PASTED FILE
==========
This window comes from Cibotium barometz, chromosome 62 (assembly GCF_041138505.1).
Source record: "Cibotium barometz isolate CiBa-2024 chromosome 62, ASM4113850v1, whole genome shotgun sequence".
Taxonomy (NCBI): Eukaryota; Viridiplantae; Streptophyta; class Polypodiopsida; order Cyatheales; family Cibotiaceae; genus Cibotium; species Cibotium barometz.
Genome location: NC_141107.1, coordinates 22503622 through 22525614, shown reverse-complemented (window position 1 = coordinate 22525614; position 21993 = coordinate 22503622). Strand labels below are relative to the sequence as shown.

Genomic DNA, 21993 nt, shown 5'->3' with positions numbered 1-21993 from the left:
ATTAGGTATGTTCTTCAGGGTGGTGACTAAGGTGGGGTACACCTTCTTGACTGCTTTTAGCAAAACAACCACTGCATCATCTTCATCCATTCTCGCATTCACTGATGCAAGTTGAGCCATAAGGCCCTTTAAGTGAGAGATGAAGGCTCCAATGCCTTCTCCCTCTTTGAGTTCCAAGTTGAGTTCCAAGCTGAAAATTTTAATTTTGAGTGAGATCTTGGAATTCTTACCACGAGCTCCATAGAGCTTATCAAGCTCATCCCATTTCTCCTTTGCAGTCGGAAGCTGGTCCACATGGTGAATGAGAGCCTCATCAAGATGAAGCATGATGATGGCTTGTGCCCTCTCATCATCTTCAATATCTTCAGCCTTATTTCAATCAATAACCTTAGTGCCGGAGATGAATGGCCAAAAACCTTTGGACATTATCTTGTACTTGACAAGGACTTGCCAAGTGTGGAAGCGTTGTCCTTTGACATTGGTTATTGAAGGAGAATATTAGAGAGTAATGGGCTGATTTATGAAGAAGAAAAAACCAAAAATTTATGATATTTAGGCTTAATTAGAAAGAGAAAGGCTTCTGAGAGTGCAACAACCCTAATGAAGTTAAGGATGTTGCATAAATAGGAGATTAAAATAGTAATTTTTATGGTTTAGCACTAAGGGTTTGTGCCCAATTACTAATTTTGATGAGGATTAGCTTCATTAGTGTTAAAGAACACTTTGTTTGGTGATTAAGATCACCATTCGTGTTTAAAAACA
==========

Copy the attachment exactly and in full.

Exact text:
This window comes from Cibotium barometz, chromosome 62 (assembly GCF_041138505.1).
Source record: "Cibotium barometz isolate CiBa-2024 chromosome 62, ASM4113850v1, whole genome shotgun sequence".
Taxonomy (NCBI): Eukaryota; Viridiplantae; Streptophyta; class Polypodiopsida; order Cyatheales; family Cibotiaceae; genus Cibotium; species Cibotium barometz.
Genome location: NC_141107.1, coordinates 22503622 through 22525614, shown reverse-complemented (window position 1 = coordinate 22525614; position 21993 = coordinate 22503622). Strand labels below are relative to the sequence as shown.

Genomic DNA, 21993 nt, shown 5'->3' with positions numbered 1-21993 from the left:
ATTAGGTATGTTCTTCAGGGTGGTGACTAAGGTGGGGTACACCTTCTTGACTGCTTTTAGCAAAACAACCACTGCATCATCTTCATCCATTCTCGCATTCACTGATGCAAGTTGAGCCATAAGGCCCTTTAAGTGAGAGATGAAGGCTCCAATGCCTTCTCCCTCTTTGAGTTCCAAGTTGAGTTCCAAGCTGAAAATTTTAATTTTGAGTGAGATCTTGGAATTCTTACCACGAGCTCCATAGAGCTTATCAAGCTCATCCCATTTCTCCTTTGCAGTCGGAAGCTGGTCCACATGGTGAATGAGAGCCTCATCAAGATGAAGCATGATGATGGCTTGTGCCCTCTCATCATCTTCAATATCTTCAGCCTTATTTCAATCAATAACCTTAGTGCCGGAGATGAATGGCCAAAAACCTTTGGACATTATCTTGTACTTGACAAGGACTTGCCAAGTGTGGAAGCGTTGTCCTTTGACATTGGTTATTGAAGGAGAATATTAGAGAGTAATGGGCTGATTTATGAAGAAGAAAAAACCAAAAATTTATGATATTTAGGCTTAATTAGAAAGAGAAAGGCTTCTGAGAGTGCAACAACCCTAATGAAGTTAAGGATGTTGCATAAATAGGAGATTAAAATAGTAATTTTTATGGTTTAGCACTAAGGGTTTGTGCCCAATTACTAATTTTGATGAGGATTAGCTTCATTAGTGTTAAAGAACACTTTGTTTGGTGATTAAGATCACCATTCGTGTTTAAAAACA